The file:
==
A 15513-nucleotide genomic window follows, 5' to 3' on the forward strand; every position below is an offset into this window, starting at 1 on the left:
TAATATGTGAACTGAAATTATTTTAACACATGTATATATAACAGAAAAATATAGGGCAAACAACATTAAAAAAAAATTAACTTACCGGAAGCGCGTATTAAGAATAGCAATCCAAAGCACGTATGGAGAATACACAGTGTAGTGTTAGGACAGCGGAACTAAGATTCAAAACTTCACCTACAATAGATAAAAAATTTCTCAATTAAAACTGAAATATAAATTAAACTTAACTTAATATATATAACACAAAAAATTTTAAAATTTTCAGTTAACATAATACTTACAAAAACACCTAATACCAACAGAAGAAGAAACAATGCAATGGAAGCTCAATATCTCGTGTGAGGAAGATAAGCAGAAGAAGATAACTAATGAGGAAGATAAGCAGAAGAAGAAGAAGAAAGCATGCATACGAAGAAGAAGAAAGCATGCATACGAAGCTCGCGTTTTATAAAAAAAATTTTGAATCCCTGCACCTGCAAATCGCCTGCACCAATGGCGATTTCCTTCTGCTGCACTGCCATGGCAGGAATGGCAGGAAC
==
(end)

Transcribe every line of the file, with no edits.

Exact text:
A 15513-nucleotide genomic window follows, 5' to 3' on the forward strand; every position below is an offset into this window, starting at 1 on the left:
TAATATGTGAACTGAAATTATTTTAACACATGTATATATAACAGAAAAATATAGGGCAAACAACATTAAAAAAAAATTAACTTACCGGAAGCGCGTATTAAGAATAGCAATCCAAAGCACGTATGGAGAATACACAGTGTAGTGTTAGGACAGCGGAACTAAGATTCAAAACTTCACCTACAATAGATAAAAAATTTCTCAATTAAAACTGAAATATAAATTAAACTTAACTTAATATATATAACACAAAAAATTTTAAAATTTTCAGTTAACATAATACTTACAAAAACACCTAATACCAACAGAAGAAGAAACAATGCAATGGAAGCTCAATATCTCGTGTGAGGAAGATAAGCAGAAGAAGATAACTAATGAGGAAGATAAGCAGAAGAAGAAGAAGAAAGCATGCATACGAAGAAGAAGAAAGCATGCATACGAAGCTCGCGTTTTATAAAAAAAATTTTGAATCCCTGCACCTGCAAATCGCCTGCACCAATGGCGATTTCCTTCTGCTGCACTGCCATGGCAGGAATGGCAGGAAC